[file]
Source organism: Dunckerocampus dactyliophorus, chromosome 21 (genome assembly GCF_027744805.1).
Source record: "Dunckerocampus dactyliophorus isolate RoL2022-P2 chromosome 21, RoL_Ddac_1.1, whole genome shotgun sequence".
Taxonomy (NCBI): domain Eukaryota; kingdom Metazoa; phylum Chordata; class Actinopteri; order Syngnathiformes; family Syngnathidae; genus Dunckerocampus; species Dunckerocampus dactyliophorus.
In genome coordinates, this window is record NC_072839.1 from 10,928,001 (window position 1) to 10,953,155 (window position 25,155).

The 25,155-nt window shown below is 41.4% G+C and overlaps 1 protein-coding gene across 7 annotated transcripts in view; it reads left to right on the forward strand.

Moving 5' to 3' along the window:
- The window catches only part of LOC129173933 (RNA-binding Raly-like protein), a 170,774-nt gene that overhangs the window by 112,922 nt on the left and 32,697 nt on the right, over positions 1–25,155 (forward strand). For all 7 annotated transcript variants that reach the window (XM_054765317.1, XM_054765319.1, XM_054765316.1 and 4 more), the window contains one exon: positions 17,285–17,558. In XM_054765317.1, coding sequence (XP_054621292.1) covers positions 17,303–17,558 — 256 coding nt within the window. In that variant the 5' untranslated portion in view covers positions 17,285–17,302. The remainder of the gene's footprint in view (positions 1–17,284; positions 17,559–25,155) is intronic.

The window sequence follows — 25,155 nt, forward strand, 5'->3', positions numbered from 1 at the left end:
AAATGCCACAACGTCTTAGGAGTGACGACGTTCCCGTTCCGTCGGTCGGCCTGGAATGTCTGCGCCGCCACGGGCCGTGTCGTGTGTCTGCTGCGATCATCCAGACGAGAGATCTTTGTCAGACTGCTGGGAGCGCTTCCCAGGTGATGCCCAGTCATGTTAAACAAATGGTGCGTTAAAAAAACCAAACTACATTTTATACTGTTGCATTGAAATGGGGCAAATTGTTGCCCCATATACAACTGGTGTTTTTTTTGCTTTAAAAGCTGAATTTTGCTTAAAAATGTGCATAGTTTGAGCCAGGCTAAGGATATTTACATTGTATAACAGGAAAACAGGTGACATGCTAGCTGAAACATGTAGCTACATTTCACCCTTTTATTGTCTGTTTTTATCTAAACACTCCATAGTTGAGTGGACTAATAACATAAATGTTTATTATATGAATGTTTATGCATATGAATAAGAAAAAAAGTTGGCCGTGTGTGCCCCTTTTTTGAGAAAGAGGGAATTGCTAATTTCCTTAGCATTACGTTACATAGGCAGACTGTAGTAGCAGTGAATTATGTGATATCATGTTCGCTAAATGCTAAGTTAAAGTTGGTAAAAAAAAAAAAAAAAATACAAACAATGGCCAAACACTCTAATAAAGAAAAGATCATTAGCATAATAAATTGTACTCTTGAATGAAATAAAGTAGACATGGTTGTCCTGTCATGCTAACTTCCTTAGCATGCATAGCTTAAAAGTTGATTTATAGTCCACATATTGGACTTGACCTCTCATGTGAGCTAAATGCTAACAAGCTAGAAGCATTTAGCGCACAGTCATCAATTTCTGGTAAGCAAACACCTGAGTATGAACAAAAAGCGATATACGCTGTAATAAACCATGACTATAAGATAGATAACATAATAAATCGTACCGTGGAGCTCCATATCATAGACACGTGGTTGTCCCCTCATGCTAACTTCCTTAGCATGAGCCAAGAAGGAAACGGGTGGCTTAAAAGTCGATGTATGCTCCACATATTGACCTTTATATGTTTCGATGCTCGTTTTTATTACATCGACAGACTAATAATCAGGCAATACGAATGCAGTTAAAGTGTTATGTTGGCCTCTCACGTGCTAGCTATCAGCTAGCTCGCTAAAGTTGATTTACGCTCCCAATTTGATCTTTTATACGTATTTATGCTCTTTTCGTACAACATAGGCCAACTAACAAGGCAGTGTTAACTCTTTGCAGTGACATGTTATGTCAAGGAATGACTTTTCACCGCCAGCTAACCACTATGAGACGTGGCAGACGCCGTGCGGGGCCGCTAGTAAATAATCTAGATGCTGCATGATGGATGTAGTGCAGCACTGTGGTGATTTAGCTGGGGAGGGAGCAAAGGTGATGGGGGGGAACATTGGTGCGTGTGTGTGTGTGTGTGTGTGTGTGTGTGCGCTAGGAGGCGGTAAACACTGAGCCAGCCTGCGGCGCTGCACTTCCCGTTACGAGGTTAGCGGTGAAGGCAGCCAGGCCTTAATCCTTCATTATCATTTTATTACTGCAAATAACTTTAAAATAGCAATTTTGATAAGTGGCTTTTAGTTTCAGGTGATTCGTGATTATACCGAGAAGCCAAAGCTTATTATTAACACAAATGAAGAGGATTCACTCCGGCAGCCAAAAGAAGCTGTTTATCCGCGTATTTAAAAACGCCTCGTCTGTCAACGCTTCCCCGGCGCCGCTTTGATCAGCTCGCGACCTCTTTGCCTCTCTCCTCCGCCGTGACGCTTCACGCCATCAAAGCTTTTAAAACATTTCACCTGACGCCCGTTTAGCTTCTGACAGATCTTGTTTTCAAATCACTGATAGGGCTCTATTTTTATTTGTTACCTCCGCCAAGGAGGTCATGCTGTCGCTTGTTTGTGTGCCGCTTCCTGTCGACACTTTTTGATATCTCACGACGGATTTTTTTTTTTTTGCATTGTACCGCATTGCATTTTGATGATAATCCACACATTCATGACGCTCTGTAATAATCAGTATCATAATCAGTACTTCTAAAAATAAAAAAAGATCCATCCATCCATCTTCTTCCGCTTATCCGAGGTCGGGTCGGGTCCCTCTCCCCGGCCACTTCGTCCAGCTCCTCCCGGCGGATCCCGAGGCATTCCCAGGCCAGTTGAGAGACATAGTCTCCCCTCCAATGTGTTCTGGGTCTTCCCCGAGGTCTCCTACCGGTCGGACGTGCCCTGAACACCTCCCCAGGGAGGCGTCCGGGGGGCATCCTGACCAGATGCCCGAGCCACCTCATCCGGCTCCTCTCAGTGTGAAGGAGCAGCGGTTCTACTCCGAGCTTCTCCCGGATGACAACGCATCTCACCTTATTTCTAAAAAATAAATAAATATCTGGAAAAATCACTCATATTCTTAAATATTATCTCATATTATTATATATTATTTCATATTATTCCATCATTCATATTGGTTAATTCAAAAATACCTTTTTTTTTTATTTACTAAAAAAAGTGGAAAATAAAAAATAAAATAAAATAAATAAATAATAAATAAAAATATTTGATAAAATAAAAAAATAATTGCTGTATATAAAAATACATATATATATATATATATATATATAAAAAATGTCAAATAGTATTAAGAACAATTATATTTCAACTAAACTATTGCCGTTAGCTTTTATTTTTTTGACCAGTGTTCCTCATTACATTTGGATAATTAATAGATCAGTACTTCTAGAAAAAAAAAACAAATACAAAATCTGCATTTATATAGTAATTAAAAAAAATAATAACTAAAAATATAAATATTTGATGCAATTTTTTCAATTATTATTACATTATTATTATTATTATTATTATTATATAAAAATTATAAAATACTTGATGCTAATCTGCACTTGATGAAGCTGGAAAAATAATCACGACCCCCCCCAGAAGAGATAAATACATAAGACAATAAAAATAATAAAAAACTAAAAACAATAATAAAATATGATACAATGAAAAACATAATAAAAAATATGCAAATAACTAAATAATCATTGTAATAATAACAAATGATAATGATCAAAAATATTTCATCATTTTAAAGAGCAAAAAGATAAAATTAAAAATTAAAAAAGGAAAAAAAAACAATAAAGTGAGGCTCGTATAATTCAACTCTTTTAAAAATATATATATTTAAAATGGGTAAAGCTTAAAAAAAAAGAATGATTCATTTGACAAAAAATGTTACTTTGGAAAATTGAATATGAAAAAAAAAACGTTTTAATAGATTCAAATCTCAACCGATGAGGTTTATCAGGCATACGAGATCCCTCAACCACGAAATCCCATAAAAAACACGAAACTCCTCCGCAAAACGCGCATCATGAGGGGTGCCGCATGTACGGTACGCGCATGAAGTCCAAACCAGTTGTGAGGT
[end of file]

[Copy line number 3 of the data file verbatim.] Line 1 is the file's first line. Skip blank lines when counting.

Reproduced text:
Taxonomy (NCBI): domain Eukaryota; kingdom Metazoa; phylum Chordata; class Actinopteri; order Syngnathiformes; family Syngnathidae; genus Dunckerocampus; species Dunckerocampus dactyliophorus.